• Students graduating this year have been through the perfect academic storm.
  • But after last year’s graduate job market slump, things seem to be improving.
  • LinkedIn has identified the five key skills for landing the best graduate jobs.
  • Though graduates are advised to be realistic about their first role.

The COVID-19 pandemic played havoc with the academic careers of millions of students around the world - but there are signs that their job prospects are finally improving.

In 2020, universities around the world substituted face-to-face lectures for online teaching and practical studies for computer simulations. As economies shut down, so too did graduate recruitment.

A survey in the UK found that more than half of final year students had job offers and internships deferred or rescinded during the pandemic. But now new data from LinkedIn shows that, in the US, graduate career prospects are starting to improve.

Bouncing back

The LinkedIn Hiring Rate, which measures how quickly graduates find work, shows the Class of 2020 were being hired faster than pre-pandemic levels by the end of last year, a trend which LinkedIn says “bodes well for the Class of 2021”.

Adding to the optimism about a rebound in graduate recruitment in the US is a recent survey of employers which found that they intend to hire over 7% more graduates in 2021 than they did last year.

5 skills employers want from new grads.
5 skills employers want from new grads.
Image: LinkedIn

However, LinkedIn says its data shows that competition for degree-level jobs remains intense and opportunities are unevenly distributed across sectors and regions. It says the greatest number of opportunities are in transportation & logistics, healthcare and tech.

These three sectors accounted for the majority of entry-level vacancies in the US in the first three months of 2021, according to LinkedIn analysis. The three top locations with the most graduate openings were New York, Washington DC-Baltimore and Chicago.

In Dallas, vacancies were 40% higher than in 2020 and 26% up in Boston, with employers looking to hire a range of jobs from sales people to software engineers and nursing assistants.

But what does it take to get one of these jobs?

Industries with the most entry-level openings.

Sought-after skills

LinkedIn says the top five skills that employers in the US are seeking are:

  • Analytical skills
  • Project management
  • Customer service
  • Marketing
  • Time management.

Gorick Ng, a career adviser at Harvard College, says graduates should not hold out for their ideal job. “There’s a difference between holding out for the best job in the universe and picking the best job you can, given where you are today, and then making the most of that experience,” Ng told LinkedIn.

“Think not about your first job, but your second or third job. Your first job won’t be your last job, but your first job can put you on the path to getting to where you want to be more effectively.”

Around the world

The rebound in graduate recruitment is also occurring in India. A survey found that the number of employers planning to increase graduate recruitment is 43% higher in 2021 than it was in 2020. The survey also found that postgraduate degrees, especially MBAs, were likely to improve a person’s job prospects.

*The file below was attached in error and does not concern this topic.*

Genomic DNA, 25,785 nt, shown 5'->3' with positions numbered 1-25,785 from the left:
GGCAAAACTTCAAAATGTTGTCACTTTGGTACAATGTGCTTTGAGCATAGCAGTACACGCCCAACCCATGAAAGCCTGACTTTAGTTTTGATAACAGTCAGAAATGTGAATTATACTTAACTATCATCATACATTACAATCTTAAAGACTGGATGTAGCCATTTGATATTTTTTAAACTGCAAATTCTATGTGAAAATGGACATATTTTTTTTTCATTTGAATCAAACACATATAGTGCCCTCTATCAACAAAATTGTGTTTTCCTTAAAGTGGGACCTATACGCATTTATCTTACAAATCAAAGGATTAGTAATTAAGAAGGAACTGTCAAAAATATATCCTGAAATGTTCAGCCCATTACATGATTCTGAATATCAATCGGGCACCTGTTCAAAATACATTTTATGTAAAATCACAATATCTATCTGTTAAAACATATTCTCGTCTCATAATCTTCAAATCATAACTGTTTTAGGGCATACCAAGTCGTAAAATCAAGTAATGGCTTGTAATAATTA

The popularity of postgraduate studies is also increasing in China, according to reporting by CNBC. A study found that more than two-fifths of graduates from Chinese universities are aiming for jobs with state-owned enterprises - up from 36% last year.

In Europe, research by the Financial Times found that competition for graduate jobs has intensified for the Class of 2021, with one graduate saying they had failed to find a job after more than 230 applications. In this climate, students were opting for job security over fulfilment, the FT said.

Perceived skills and skills groups with growing demand for 2025.
Perceived skills and skills groups with growing demand for 2025.
Image: World Economic Forum

Jobs of the future

The World Economic Forum’s Future of Jobs Report 2020 said that the pace of technological change in the Fourth Industrial Revolution would mean that people graduating today would need to reskill and retrain several times in their working lives.

However, it said core skills like critical thinking and analysis, problem-solving, self-management, resilience, stress tolerance and flexibility would be essential qualities for success in all types of jobs in the future.

What is the World Economic Forum doing about the Fourth Industrial Revolution?

The World Economic Forum was the first to draw the world’s attention to the Fourth Industrial Revolution, the current period of unprecedented change driven by rapid technological advances. Policies, norms and regulations have not been able to keep up with the pace of innovation, creating a growing need to fill this gap.

The Forum established the Centre for the Fourth Industrial Revolution Network in 2017 to ensure that new and emerging technologies will help—not harm—humanity in the future. Headquartered in San Francisco, the network launched centres in China, India and Japan in 2018 and is rapidly establishing locally-run Affiliate Centres in many countries around the world.

The global network is working closely with partners from government, business, academia and civil society to co-design and pilot agile frameworks for governing new and emerging technologies, including artificial intelligence (AI), autonomous vehicles, blockchain, data policy, digital trade, drones, internet of things (IoT), precision medicine and environmental innovations.

Learn more about the groundbreaking work that the Centre for the Fourth Industrial Revolution Network is doing to prepare us for the future.

Want to help us shape the Fourth Industrial Revolution? Contact us to find out how you can become a member or partner.